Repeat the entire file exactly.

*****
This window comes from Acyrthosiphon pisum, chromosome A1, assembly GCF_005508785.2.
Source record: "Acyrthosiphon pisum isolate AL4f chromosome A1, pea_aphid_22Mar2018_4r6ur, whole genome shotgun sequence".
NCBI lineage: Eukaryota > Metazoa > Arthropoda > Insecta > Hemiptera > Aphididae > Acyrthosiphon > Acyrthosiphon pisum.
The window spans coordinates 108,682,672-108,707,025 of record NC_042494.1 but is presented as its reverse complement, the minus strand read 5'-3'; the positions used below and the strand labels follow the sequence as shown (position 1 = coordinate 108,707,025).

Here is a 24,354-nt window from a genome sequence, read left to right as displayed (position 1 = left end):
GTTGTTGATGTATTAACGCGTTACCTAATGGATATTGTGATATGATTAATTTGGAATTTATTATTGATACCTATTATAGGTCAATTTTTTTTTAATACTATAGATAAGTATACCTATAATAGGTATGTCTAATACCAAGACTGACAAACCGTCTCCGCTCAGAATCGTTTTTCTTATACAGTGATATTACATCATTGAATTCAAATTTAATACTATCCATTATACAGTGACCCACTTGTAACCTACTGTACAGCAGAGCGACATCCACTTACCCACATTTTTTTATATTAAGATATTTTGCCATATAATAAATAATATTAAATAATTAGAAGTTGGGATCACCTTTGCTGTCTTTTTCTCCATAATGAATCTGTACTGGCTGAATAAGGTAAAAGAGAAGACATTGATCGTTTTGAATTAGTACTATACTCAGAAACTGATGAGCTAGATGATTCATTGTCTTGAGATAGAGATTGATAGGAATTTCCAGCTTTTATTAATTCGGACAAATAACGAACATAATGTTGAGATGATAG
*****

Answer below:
This window comes from Acyrthosiphon pisum, chromosome A1, assembly GCF_005508785.2.
Source record: "Acyrthosiphon pisum isolate AL4f chromosome A1, pea_aphid_22Mar2018_4r6ur, whole genome shotgun sequence".
NCBI lineage: Eukaryota > Metazoa > Arthropoda > Insecta > Hemiptera > Aphididae > Acyrthosiphon > Acyrthosiphon pisum.
The window spans coordinates 108,682,672-108,707,025 of record NC_042494.1 but is presented as its reverse complement, the minus strand read 5'-3'; the positions used below and the strand labels follow the sequence as shown (position 1 = coordinate 108,707,025).

Here is a 24,354-nt window from a genome sequence, read left to right as displayed (position 1 = left end):
GTTGTTGATGTATTAACGCGTTACCTAATGGATATTGTGATATGATTAATTTGGAATTTATTATTGATACCTATTATAGGTCAATTTTTTTTTAATACTATAGATAAGTATACCTATAATAGGTATGTCTAATACCAAGACTGACAAACCGTCTCCGCTCAGAATCGTTTTTCTTATACAGTGATATTACATCATTGAATTCAAATTTAATACTATCCATTATACAGTGACCCACTTGTAACCTACTGTACAGCAGAGCGACATCCACTTACCCACATTTTTTTATATTAAGATATTTTGCCATATAATAAATAATATTAAATAATTAGAAGTTGGGATCACCTTTGCTGTCTTTTTCTCCATAATGAATCTGTACTGGCTGAATAAGGTAAAAGAGAAGACATTGATCGTTTTGAATTAGTACTATACTCAGAAACTGATGAGCTAGATGATTCATTGTCTTGAGATAGAGATTGATAGGAATTTCCAGCTTTTATTAATTCGGACAAATAACGAACATAATGTTGAGATGATAG